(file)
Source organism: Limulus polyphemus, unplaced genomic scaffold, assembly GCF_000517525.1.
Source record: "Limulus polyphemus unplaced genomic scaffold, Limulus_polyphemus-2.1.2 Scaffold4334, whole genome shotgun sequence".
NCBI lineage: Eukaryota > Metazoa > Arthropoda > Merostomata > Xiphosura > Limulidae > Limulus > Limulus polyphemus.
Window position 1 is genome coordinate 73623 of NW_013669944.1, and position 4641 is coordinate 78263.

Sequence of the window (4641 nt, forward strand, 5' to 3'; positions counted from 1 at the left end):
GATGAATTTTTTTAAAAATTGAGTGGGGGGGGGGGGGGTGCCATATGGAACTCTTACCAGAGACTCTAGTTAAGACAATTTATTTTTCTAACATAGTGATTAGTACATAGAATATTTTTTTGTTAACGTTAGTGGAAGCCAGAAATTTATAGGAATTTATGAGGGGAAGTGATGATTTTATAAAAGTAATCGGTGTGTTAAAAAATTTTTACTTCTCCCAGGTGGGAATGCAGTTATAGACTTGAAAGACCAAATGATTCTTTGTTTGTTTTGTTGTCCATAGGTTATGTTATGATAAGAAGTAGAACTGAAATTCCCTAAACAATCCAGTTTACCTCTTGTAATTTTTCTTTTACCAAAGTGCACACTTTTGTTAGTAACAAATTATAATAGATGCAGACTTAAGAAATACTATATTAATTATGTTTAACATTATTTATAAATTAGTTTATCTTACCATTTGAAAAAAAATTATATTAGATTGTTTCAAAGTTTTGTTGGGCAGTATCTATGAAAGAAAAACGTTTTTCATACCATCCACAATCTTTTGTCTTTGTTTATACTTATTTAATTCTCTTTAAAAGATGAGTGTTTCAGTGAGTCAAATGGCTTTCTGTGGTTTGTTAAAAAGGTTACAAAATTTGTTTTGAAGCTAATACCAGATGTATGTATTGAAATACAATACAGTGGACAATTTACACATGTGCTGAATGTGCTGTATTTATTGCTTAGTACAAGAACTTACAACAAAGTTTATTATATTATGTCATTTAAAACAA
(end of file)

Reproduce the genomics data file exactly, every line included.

Source organism: Limulus polyphemus, unplaced genomic scaffold, assembly GCF_000517525.1.
Source record: "Limulus polyphemus unplaced genomic scaffold, Limulus_polyphemus-2.1.2 Scaffold4334, whole genome shotgun sequence".
NCBI lineage: Eukaryota > Metazoa > Arthropoda > Merostomata > Xiphosura > Limulidae > Limulus > Limulus polyphemus.
Window position 1 is genome coordinate 73623 of NW_013669944.1, and position 4641 is coordinate 78263.

Sequence of the window (4641 nt, forward strand, 5' to 3'; positions counted from 1 at the left end):
GATGAATTTTTTTAAAAATTGAGTGGGGGGGGGGGGGGTGCCATATGGAACTCTTACCAGAGACTCTAGTTAAGACAATTTATTTTTCTAACATAGTGATTAGTACATAGAATATTTTTTTGTTAACGTTAGTGGAAGCCAGAAATTTATAGGAATTTATGAGGGGAAGTGATGATTTTATAAAAGTAATCGGTGTGTTAAAAAATTTTTACTTCTCCCAGGTGGGAATGCAGTTATAGACTTGAAAGACCAAATGATTCTTTGTTTGTTTTGTTGTCCATAGGTTATGTTATGATAAGAAGTAGAACTGAAATTCCCTAAACAATCCAGTTTACCTCTTGTAATTTTTCTTTTACCAAAGTGCACACTTTTGTTAGTAACAAATTATAATAGATGCAGACTTAAGAAATACTATATTAATTATGTTTAACATTATTTATAAATTAGTTTATCTTACCATTTGAAAAAAAATTATATTAGATTGTTTCAAAGTTTTGTTGGGCAGTATCTATGAAAGAAAAACGTTTTTCATACCATCCACAATCTTTTGTCTTTGTTTATACTTATTTAATTCTCTTTAAAAGATGAGTGTTTCAGTGAGTCAAATGGCTTTCTGTGGTTTGTTAAAAAGGTTACAAAATTTGTTTTGAAGCTAATACCAGATGTATGTATTGAAATACAATACAGTGGACAATTTACACATGTGCTGAATGTGCTGTATTTATTGCTTAGTACAAGAACTTACAACAAAGTTTATTATATTATGTCATTTAAAACAA